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A Neurosurgeon’s Unexpected Joy

Dr. Roberto Heros says that empathy is essential for any physician and why some patients remember you decades later
Man poses for a photo in a beige suit

Dr. Roberto Heros says that empathy is essential for any physician and why some patients remember you decades later


ast December, Roberto Heros, M.D., received a letter from a former patient, thanking him for performing successful spine surgery — in 1984. “You may not remember me, but I cannot ever forget you,” the patient wrote.

The letter prompted Dr. Heros — who recently turned 80 and is retired as a neurosurgeon but who still serves as chief medical administrative officer for Jackson Health System — to reflect on his long career and the “rewards of seeing patients get better.” But before recalling his medical education, nearly two decades practicing and teaching in Boston and Minneapolis, and then moving to the Miller School in 1995 as a professor, Dr. Heros told the incredible backstory that circuitously led him to neurosurgery.

“I grew up in Havana, Cuba. My father was a pediatrician, and my uncle was a neurosurgeon,” he said. As a child, he would follow his uncle around the hospital, carry his medical bag and see patients with him. “That was clearly my inspiration for neurosurgery,” he said.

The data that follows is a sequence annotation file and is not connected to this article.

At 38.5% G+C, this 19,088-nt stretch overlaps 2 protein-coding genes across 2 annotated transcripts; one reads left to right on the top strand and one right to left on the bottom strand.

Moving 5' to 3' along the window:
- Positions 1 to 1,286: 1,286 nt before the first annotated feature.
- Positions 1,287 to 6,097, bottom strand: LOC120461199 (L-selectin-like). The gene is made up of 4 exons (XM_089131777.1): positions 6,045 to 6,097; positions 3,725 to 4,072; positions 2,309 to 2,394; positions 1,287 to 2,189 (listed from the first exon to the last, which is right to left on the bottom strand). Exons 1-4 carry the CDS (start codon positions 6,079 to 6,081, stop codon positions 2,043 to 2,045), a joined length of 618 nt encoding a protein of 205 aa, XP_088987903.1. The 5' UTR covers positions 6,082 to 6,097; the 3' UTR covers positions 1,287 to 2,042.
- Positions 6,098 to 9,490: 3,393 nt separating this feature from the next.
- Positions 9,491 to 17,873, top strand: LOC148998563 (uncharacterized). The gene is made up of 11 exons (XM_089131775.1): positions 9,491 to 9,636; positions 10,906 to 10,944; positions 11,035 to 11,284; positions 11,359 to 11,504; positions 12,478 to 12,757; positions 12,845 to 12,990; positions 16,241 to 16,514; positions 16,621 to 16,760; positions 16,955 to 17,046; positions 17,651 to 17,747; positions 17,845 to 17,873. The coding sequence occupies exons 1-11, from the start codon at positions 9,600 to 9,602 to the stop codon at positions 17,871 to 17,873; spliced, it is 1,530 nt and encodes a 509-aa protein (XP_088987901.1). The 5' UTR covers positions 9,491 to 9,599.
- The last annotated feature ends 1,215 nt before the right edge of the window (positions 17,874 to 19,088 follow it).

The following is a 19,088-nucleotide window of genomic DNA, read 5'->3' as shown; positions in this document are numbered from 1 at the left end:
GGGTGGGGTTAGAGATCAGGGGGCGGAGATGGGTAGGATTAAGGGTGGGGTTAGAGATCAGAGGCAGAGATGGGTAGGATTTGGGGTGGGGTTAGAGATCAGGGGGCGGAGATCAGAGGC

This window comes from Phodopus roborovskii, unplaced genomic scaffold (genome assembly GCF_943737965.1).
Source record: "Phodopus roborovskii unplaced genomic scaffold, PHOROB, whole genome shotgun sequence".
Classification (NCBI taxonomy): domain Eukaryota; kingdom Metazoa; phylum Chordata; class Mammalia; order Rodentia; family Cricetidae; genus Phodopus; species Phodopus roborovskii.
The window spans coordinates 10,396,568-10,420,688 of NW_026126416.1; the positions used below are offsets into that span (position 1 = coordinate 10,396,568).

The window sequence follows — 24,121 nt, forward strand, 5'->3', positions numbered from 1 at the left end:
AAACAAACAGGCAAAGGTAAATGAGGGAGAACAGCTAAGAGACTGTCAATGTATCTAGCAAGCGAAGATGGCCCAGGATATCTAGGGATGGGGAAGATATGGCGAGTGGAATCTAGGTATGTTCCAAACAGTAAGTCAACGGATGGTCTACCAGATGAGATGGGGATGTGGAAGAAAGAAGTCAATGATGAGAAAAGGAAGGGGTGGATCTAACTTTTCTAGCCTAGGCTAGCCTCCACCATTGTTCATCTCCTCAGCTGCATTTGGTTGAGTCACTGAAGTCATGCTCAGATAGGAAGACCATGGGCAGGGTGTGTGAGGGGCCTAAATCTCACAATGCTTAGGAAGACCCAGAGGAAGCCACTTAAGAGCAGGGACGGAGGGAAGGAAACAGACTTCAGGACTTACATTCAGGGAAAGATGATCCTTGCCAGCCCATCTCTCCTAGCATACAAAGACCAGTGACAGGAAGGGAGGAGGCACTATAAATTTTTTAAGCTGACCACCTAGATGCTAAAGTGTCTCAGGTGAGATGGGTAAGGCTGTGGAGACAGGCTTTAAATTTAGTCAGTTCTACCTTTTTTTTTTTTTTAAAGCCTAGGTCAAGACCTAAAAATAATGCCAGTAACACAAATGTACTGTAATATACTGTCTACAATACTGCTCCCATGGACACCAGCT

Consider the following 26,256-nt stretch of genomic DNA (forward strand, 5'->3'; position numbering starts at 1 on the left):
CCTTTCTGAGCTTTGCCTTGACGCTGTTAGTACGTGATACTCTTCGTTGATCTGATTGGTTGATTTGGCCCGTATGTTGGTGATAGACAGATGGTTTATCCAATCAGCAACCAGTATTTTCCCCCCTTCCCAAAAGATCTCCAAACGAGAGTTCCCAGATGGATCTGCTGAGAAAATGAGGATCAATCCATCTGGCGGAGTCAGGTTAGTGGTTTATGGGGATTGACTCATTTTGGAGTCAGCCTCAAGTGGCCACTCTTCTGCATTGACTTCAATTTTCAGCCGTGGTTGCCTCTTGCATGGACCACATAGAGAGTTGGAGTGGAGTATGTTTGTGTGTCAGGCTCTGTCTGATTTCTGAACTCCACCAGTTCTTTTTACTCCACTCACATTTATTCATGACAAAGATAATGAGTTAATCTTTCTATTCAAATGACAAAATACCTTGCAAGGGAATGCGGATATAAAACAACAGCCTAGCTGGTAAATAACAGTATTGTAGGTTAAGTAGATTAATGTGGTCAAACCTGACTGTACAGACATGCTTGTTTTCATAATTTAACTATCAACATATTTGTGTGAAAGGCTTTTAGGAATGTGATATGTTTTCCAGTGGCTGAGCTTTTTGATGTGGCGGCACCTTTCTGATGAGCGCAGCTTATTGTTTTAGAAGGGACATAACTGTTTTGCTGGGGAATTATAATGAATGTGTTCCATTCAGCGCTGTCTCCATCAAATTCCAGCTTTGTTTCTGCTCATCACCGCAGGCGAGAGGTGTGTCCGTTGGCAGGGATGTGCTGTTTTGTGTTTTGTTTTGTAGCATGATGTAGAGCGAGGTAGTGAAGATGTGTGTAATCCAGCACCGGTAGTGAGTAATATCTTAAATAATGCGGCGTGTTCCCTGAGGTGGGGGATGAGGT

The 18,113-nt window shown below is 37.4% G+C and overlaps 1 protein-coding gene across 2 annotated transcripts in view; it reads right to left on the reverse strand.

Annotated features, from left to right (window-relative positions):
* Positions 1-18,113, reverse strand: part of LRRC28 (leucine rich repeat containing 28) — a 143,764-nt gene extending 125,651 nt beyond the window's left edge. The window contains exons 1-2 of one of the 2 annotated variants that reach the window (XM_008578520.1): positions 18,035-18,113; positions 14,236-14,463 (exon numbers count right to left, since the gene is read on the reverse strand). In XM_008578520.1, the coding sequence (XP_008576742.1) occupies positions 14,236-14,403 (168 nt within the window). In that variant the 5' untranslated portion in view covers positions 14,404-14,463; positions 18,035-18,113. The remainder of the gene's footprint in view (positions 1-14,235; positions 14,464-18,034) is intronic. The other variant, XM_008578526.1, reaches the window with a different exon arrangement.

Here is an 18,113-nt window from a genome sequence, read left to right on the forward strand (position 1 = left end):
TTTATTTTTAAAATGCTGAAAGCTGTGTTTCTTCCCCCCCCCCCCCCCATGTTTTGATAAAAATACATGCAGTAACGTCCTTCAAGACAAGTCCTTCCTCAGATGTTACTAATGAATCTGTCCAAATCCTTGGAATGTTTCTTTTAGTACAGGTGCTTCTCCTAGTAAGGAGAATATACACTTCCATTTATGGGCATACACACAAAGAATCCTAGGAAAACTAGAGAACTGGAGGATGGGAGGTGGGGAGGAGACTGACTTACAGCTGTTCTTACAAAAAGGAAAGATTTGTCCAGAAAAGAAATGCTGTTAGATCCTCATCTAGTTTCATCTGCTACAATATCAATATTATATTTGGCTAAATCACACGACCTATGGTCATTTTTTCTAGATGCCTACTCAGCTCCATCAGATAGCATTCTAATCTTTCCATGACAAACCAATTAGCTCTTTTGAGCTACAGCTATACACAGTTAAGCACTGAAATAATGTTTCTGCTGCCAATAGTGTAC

Next came what Dr. Heros called “a little bit of a complicated history.” His family fled Cuba in 1960, a year after the Castro regime began, and settled in Miami. At 18, Heros trained as a paratrooper and with fellow exiles participated in the 1961 Bay of Pigs invasion, the ill-fated attempt to overthrow Castro. Heros was captured and spent two years in a prisoner-of-war camp.

“It didn’t look probable that I was going to become a neurosurgeon,” he said of his time as a POW, “but things worked out well, and eventually I followed my dream.”

Today, Dr. Heros fondly remembers scores of other satisfied patients, incredible advances in neurosurgery and training hundreds of neurosurgery residents. Ironically, though, he cited the patients whose surgeries did not go well as his most enduring memories. “I found through the years that, remarkably enough, some of the people whose outcomes were the worst became some of the most grateful patients,” he said. The reason, Dr. Heros surmised, is “they can tell I suffered along with them and they were trying to make me feel better.” In fact, one of those patients for years sent him a Christmas card, and another brought him boxes of Cuban cigars.

Empathy for every patient, regardless of outcomes, is an essential attribute for any physician. But when it comes back around, that’s joyful.